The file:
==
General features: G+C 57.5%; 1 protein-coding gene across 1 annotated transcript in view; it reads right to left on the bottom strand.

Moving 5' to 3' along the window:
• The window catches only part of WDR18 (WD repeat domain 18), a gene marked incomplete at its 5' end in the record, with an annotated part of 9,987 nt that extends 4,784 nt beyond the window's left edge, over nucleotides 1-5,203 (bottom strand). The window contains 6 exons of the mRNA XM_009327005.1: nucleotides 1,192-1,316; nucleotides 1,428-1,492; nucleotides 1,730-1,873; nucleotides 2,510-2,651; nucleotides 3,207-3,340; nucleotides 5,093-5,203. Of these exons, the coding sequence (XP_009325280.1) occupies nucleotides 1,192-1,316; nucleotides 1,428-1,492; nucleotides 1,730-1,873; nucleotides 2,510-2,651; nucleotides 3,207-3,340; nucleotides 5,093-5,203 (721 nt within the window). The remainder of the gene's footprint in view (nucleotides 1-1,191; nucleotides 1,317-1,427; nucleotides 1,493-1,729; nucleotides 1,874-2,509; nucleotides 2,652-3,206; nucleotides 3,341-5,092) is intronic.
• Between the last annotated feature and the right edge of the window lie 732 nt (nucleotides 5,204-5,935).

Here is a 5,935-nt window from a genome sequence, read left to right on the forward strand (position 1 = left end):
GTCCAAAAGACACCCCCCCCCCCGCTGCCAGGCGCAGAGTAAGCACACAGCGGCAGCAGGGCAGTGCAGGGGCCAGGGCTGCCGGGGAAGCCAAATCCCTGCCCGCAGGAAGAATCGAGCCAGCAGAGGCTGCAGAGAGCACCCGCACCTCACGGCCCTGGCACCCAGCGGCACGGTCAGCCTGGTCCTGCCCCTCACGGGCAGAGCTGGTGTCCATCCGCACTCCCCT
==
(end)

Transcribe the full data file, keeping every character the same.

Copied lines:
General features: G+C 57.5%; 1 protein-coding gene across 1 annotated transcript in view; it reads right to left on the bottom strand.

Moving 5' to 3' along the window:
• The window catches only part of WDR18 (WD repeat domain 18), a gene marked incomplete at its 5' end in the record, with an annotated part of 9,987 nt that extends 4,784 nt beyond the window's left edge, over nucleotides 1-5,203 (bottom strand). The window contains 6 exons of the mRNA XM_009327005.1: nucleotides 1,192-1,316; nucleotides 1,428-1,492; nucleotides 1,730-1,873; nucleotides 2,510-2,651; nucleotides 3,207-3,340; nucleotides 5,093-5,203. Of these exons, the coding sequence (XP_009325280.1) occupies nucleotides 1,192-1,316; nucleotides 1,428-1,492; nucleotides 1,730-1,873; nucleotides 2,510-2,651; nucleotides 3,207-3,340; nucleotides 5,093-5,203 (721 nt within the window). The remainder of the gene's footprint in view (nucleotides 1-1,191; nucleotides 1,317-1,427; nucleotides 1,493-1,729; nucleotides 1,874-2,509; nucleotides 2,652-3,206; nucleotides 3,341-5,092) is intronic.
• Between the last annotated feature and the right edge of the window lie 732 nt (nucleotides 5,204-5,935).

Here is a 5,935-nt window from a genome sequence, read left to right on the forward strand (position 1 = left end):
GTCCAAAAGACACCCCCCCCCCCGCTGCCAGGCGCAGAGTAAGCACACAGCGGCAGCAGGGCAGTGCAGGGGCCAGGGCTGCCGGGGAAGCCAAATCCCTGCCCGCAGGAAGAATCGAGCCAGCAGAGGCTGCAGAGAGCACCCGCACCTCACGGCCCTGGCACCCAGCGGCACGGTCAGCCTGGTCCTGCCCCTCACGGGCAGAGCTGGTGTCCATCCGCACTCCCCT